2. A resistor having a declining voltage-current characteristic and comprising a small bead of high negative resistance-temperature coefficient material, having plurality of electrically conductive leads embedded therein, a tube of glass having one end thereof sealed around said bead, one of said leads projecting outside of said tube through the glass seal and the others enclosed in said tube and projecting from the other end thereof, a container, a closure for said container, said closure supporting said glass tube within the container, and a body of mercury in said container and surrounding the glass tube, said one lead being in contact With said mercury and a conductor secured through said closure and making contact with the mercury.
3. A resistor having a declining voltage-current characteristic and comprising a small body of negative resistance-temperature coefiicient material sealed in one end of a tube of insulating material, a plurality of electrical conductors secured to said body, one of said conductors projecting from the sealed end of the tube and the others extending through said tube and projecting from the opposite end thereof, a layer of metal on the sealed end of said tube, a body of metal having high thermal conductivity and large thermal capacity having a cavity contain ing the previously named elements, and a mass of metallic binding material filling the remainder of the cavity and securing said elements in place Within said metal body, said one conductor being in electrical connection with said metal body and said other conductors and tube projecting from said metal body.
4. A declining voltage-current characteristic resistor comprising a small bead or" oxidic material having a high negative temperature coefficient of resistance, a pair of substantially parallel wires embedded in said bead and projecting therefrom, a thin layer of glass sealed over said bead, a glass tube comprising an extension of said layer surrounding one of said Wires, the other wire projecting sealab-ly through said layer, a layer of silver over said glass layer, a body of copper having a cavity containing the previously named elements, and a mass of mercury alloy filling the remainder of the cavity and securing said elements in place within said copper body.
5. A resistor having a declining voltage-current characteristic and comprising a small body of negative resistance-temperature coefficient material, a pair of electrical conductors secured to said body, a tube of insulating material enclosing said body and one of said conductors, that portion of said tube adjacent the body being sealed around said body and covered with a thin layer of silver, a body of copper containing a cavity, the major portion of said tube including the sealed portion being in said cavity, and an alloy of bismuth having a melting point below centigrade filling the remainder of the cavity, said enclosed conductor projecting from said tube outside of the copper body and the other conductor projecting from the sealed portion of the tube and in electrical contact with said alloy.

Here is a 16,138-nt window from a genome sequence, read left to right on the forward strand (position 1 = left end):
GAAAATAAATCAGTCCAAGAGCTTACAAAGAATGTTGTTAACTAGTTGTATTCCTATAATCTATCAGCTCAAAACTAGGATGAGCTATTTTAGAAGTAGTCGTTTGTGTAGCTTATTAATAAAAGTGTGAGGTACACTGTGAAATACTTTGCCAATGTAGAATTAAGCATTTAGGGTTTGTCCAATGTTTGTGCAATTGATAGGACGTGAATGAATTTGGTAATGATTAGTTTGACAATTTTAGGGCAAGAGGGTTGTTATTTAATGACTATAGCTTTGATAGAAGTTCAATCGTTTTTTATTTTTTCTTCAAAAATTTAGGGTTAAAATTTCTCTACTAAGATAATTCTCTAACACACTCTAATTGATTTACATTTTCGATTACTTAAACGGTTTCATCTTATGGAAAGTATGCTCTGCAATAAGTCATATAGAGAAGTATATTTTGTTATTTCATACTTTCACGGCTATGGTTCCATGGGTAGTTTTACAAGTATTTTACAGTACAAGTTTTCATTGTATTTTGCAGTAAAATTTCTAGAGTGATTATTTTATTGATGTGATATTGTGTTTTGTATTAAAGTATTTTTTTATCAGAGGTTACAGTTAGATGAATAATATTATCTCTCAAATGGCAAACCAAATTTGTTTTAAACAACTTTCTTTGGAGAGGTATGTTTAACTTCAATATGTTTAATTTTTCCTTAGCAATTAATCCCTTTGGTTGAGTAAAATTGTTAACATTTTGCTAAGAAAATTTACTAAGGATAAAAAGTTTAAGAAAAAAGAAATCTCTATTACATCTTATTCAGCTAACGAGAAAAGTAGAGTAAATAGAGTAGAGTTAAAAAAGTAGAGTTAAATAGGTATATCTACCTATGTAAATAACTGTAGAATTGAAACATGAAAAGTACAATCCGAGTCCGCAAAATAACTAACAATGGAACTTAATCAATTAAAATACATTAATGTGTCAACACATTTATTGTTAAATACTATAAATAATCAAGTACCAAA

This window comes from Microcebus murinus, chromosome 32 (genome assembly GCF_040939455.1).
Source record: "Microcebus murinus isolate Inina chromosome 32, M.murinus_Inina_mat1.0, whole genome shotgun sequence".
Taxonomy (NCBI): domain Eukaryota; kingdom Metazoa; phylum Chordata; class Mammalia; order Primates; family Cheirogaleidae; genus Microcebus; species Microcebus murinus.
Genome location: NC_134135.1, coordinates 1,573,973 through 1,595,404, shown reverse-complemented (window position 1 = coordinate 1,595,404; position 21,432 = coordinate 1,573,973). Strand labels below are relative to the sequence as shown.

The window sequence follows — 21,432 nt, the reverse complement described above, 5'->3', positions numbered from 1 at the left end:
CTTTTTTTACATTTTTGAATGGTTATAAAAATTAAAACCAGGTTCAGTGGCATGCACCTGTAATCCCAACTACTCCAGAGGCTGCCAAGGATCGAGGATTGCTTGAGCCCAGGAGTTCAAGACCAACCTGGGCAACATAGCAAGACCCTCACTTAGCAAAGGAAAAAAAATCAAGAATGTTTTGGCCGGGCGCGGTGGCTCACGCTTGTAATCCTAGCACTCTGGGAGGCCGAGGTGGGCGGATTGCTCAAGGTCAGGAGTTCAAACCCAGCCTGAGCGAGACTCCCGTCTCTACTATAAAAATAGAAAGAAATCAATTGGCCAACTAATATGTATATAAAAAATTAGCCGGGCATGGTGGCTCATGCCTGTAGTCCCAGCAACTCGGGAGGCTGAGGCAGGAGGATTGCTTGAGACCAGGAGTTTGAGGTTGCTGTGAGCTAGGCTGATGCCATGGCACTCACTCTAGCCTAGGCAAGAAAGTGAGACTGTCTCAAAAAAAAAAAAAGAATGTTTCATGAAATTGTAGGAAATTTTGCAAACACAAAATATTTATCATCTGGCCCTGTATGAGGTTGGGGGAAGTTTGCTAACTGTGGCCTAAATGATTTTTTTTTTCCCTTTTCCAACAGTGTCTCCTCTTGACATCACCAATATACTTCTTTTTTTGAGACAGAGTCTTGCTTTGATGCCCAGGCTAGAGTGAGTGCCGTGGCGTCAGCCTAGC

6. A declining voltage-current characteristic resistor comprising a small bead of oxidic material having a high negative temperature coeflicient of resistance, a pair of Wires embedded in said head and projecting therefrom in opposite directions, a thin layer of glass sealed over said bead, a glass tube comprising an extension of said layer surrounding one of said wires, the other wire projecting sealably through said layer, a layer of silver over said glass layer, a body of copper having a cavity containing the previously named elements, and a mass of low melting point metal filling the remainder of the cavity and securing said elements in place within said copper body.
7. A resistor having a declining voltage-current characteristic and comprising a small body of negative resistance-temperature coefficient material sealed in one end of a tube of insulating.
material, a pair of electrical conductors secured to said body, one of said conductors extending through said tube and projecting from the opposite end of said tube and the other conductor projecting from the sealed end of the tube, a layer of metal on the sealed end of said tube, a body of metal having high thermal conductivity and large thermal capacity having a cavity containing the previously named elements, and a mass of metallic binding material filling the remainder of the cavity and securing said elements in place Within said metal body, said one conductor and tube projecting from said metal body and said other conductor in electrical connection with said metal body through the binding material.
8. A resistor device comprising a small body of material having a high temperature coefilcient of resistance, a plurality of electrically conductive leads embedded in said body and projecting therefrom, a tube of insulating material enclosing said body and a portion of each of said leads, the remaining portion of each lead projecting from the tube to serve as electrical connectors from said body to an external circuit, said tube being sealed around said body and the adjacent portion of said leads, and a mass of high thermal conductivity, large thermal capacity material enclosing and in intimate thermal contact with the major portion of said tube including the part containing said body.
JOSEPH J. KLEIMACK. .GERALD L. PEARSON.
|Citing Patent||Filing date||Publication date||Applicant||Title|
|US2540600 *||Dec 28, 1946||Feb 6, 1951||Asea Ab||Means for generating or influencing an alternating current|
|US2816997 *||Feb 23, 1955||Dec 17, 1957||Waters Corp||Resistance thermometer|
|US3016506 *||Feb 1, 1960||Jan 9, 1962||Specialties Dev Corp||Semi-conductive element|
|US3024435 *||Feb 3, 1960||Mar 6, 1962||Specialties Dev Corp||Semi-conductive element|
|US3381253 *||Mar 4, 1966||Apr 30, 1968||Victory Engineering Corp||High speed wide range surface sensor thermistor|
|US3479631 *||Nov 29, 1967||Nov 18, 1969||Owens Illinois Inc||Thermistors|
|US3789191 *||Sep 1, 1972||Jan 29, 1974||Ppg Industries Inc||Temperature sensor|
|US4280508 *||Dec 27, 1979||Jul 28, 1981||Barrada M Ismail||Method for positioning a fluid withdrawing means by detecting local temperature|
|U.S. Classification||338/23, 338/324, 338/231, 338/275|
|International Classification||H01B1/08, H01C7/04, H03B11/02, H03B11/00, H03C5/00|
|Cooperative Classification||H01C7/04, H03B11/02, H01B1/08, H03C5/00|
|European Classification||H03C5/00, H01C7/04, H03B11/02, H01B1/08|